My Mac is my digital hub. Every gadget connects to it. iPhone, iPod, printer, scanners, cameras, video cameras, Internet, and more.
I’ve examined my digital life recently, and to be honest, my productivity is going down, not up. I think I know why.
Personal computers are supposed to make our lives better, right? Certainly, using a Mac has made my computing life better than using Windows.
My Mac doesn’t require constant troubleshooting. I don’t have to scan for viruses or spyware or worry much about security issues. Having used both Mac and Windows for years I can confess that my Mac experience is more pleasurable.
Does pleasure translate into higher productivity? Are Mac users able to multitask to a greater degree that Windows users? I’m not so sure.
Since the introduction of Mac OS X Leopard I’ve had some difficulty keeping on top of my daily tasks and my many projects, almost all of which run through my Mac in one way or another.
Processing time has increased. I devoted time to learning the new features of Leopard. Then, many Mac applications were upgraded to run on Leopard, which required some additional maintenance and effort.
The iPhone continues to add features which requires additional time and effort. You can see where this is going, right? For a few months I’ve had this feeling that I’m less productive these days, and my multitasking abilities have taken a big hit.
It really struck me this past week when we finally integrated Adobe Photoshop CS3 into our office, and guess what? Along came Microsoft Office 2008. More productivity to add to the daily work flow. More features to learn, more issues and problems, and that translated into less time for work, less time for pleasure.
I thought to myself, ‘I’m the queen of multitaskers. How could this be happening to me?’ If I’m not able to multitask as I once was, then what is happening and how can I fix it?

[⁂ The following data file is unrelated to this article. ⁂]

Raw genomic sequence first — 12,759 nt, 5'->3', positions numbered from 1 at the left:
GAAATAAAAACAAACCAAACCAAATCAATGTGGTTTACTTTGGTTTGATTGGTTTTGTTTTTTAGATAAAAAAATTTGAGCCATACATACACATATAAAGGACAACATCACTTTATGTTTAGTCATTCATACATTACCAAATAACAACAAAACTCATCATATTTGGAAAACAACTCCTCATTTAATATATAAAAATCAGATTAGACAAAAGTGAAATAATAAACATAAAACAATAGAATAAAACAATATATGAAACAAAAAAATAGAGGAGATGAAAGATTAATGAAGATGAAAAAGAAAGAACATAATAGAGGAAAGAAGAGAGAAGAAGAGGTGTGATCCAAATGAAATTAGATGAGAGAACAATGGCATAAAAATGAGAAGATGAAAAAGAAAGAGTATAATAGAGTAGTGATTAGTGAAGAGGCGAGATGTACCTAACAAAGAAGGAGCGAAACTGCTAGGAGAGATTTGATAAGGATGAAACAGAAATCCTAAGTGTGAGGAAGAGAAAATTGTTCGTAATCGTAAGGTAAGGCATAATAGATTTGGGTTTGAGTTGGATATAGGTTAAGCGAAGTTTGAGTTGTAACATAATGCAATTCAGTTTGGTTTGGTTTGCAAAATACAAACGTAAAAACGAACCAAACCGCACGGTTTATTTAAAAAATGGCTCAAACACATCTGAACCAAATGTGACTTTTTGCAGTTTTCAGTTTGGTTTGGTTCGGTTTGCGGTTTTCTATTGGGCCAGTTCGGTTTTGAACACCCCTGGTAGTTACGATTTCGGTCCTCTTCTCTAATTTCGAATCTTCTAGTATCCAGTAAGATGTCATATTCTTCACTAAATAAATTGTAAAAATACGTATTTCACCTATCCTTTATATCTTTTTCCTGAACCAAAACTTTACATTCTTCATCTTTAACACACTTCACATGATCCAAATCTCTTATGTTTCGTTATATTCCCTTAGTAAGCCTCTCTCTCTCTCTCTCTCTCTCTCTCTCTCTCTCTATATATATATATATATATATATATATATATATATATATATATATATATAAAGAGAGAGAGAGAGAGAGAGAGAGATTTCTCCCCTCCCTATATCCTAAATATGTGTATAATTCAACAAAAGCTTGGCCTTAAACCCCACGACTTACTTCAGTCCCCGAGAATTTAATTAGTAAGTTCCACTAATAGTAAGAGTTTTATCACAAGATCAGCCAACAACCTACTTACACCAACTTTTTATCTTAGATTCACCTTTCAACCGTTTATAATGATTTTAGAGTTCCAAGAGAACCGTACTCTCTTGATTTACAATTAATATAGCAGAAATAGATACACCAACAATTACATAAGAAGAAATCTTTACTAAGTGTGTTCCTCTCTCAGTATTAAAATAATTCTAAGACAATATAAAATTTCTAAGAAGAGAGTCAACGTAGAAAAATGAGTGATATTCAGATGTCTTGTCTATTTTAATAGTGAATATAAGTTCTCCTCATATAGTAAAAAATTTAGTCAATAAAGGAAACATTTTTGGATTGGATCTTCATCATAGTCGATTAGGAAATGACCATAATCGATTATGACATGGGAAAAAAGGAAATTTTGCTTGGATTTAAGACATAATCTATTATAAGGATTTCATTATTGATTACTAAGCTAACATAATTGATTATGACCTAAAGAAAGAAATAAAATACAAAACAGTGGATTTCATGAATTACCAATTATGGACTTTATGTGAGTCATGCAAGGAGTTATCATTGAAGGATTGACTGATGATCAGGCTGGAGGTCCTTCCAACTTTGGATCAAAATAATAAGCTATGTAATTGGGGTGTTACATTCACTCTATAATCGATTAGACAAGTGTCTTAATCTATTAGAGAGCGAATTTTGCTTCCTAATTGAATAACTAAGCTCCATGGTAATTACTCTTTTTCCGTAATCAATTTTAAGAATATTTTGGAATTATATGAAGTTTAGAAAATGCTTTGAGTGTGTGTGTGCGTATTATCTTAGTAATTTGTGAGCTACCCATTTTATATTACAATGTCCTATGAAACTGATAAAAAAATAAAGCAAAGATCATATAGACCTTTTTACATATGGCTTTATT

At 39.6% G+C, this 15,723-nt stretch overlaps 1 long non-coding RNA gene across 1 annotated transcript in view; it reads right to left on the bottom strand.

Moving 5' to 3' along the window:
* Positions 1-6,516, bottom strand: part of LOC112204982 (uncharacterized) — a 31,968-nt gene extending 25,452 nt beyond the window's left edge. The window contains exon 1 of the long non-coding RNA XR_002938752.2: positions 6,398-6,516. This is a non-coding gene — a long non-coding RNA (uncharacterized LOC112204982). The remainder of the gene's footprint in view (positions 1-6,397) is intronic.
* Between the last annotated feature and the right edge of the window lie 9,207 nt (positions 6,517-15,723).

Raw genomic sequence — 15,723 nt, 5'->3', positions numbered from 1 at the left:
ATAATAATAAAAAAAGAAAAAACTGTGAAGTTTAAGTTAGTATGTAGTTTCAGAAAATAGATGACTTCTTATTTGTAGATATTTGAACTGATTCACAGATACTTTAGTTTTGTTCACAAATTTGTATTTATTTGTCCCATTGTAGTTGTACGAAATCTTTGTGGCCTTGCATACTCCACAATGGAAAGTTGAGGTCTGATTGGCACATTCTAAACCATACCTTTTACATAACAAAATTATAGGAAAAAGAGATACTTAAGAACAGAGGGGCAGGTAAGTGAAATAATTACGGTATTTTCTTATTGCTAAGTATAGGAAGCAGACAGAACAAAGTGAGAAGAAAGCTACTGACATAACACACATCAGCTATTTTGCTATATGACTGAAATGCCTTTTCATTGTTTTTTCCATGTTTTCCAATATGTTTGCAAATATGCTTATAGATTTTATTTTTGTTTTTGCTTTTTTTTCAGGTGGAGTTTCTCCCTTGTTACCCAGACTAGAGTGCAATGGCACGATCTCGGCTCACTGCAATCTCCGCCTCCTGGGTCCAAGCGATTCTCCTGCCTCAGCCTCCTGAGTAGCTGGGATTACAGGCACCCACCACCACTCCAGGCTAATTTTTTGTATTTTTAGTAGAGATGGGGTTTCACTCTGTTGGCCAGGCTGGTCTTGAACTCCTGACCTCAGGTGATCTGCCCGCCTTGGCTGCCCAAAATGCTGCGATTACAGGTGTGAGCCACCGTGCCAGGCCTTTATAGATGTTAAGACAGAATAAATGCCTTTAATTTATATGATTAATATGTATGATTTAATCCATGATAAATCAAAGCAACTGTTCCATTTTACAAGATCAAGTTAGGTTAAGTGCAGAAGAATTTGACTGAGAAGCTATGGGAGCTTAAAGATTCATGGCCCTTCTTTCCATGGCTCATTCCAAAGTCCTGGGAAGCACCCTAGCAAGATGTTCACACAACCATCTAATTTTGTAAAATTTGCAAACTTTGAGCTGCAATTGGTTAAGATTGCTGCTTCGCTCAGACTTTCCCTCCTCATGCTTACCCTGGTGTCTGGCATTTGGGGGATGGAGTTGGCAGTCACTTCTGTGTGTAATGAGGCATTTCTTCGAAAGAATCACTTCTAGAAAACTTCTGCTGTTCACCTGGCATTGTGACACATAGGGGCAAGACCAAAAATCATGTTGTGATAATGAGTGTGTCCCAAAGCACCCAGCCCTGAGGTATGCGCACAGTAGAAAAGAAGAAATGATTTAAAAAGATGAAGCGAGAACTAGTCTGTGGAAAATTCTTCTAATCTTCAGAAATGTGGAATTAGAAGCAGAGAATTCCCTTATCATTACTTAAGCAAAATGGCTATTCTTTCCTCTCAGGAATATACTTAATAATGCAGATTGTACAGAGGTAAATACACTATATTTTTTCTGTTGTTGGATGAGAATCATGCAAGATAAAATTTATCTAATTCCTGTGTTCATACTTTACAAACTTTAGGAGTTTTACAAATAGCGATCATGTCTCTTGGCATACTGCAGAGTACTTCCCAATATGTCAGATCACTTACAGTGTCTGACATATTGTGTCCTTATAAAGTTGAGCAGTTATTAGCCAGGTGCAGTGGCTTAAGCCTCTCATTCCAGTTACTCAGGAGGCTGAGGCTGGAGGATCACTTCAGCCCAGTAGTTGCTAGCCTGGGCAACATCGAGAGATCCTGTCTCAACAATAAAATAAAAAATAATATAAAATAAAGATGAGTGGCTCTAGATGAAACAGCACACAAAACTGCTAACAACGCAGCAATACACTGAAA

Is that a familiar refrain emanating from your conscience? This weekend I took time to try to figure it out. I’m a Mac user. I’m an iPhone user. I know the major Mac tools inside and out. So, how come I’m devoting more time to processing and less time to juggling, and why are things falling through the digital cracks in my day?
Have our digital lives become so complicated that we can no longer multitask? I think so. So does Walter Kirn writing in The Atlantic. He goes so far as to say it is the Autumn of the Multitaskers. It is.
Relative to Windows Vista, Leopard, on the surface, seems simple and elegant, therefore more efficient and productive to use. It multitasks better, so I can get more Mac software to do more things on my digital hub. Except for a couple of things.
First, Leopard is not simple. It’s complex There’s a lot going on in there. Add to it iLife ‘08, iWork ‘08, Adobe CS3 whatever, and Microsoft Office, then add those dozen or so Mac applications and utilities you can’t do without and your time, efficiency, productivity, and ability to multitask effectively begin to wither and fade.
Second, I’ve come to believe that multitasking is better left to athletes than information workers. Running to catch a football is multitasking. I’m just not convinced we can do much better than that.
I may have a dozen Mac applications and utilities open on my computer at any one time. That’s not multitasking. That’s complexing. I can usually only do one thing at a time. Answer or write email. Browse the web. Work on a report. Finish up a presentation. Dink around on some graphics. All may be up and running at once, but I’m only working on one at a time.
That’s not multitasking, is it? It’s more of a juggling act and my Mac is the center ring.
Worse, I’ve been adding more things to juggle, each of which take time and effort, but don’t really produce better productivity or efficiency, and, if anything, they increase my daily processing and maintenance time, thereby adding complexity.
Should I just scrap my Mac altogether? Of course not. As of today I’ve started to segregate my functions and I’m attempting (it’s a process, not an event) to work on one thing at a time and be as efficient and effective on that one thing before starting on something else.
I’ll check mail and write or respond to messages on a schedule as opposed to the 27 times a day I normally work on mail. Ditto for web browsing. Once in the morning, once in the mid-afternoon, but not all day as it has been.
Just that little personal commitment turned on a light bulb. That’s what Getting Things Done is all about. Do one thing, do it well, before moving on to something else, and don’t try to jungle 17 things at the same time. Am I barking up the wrong tree or am I on to something? How do you manage the complexity of your digital hub?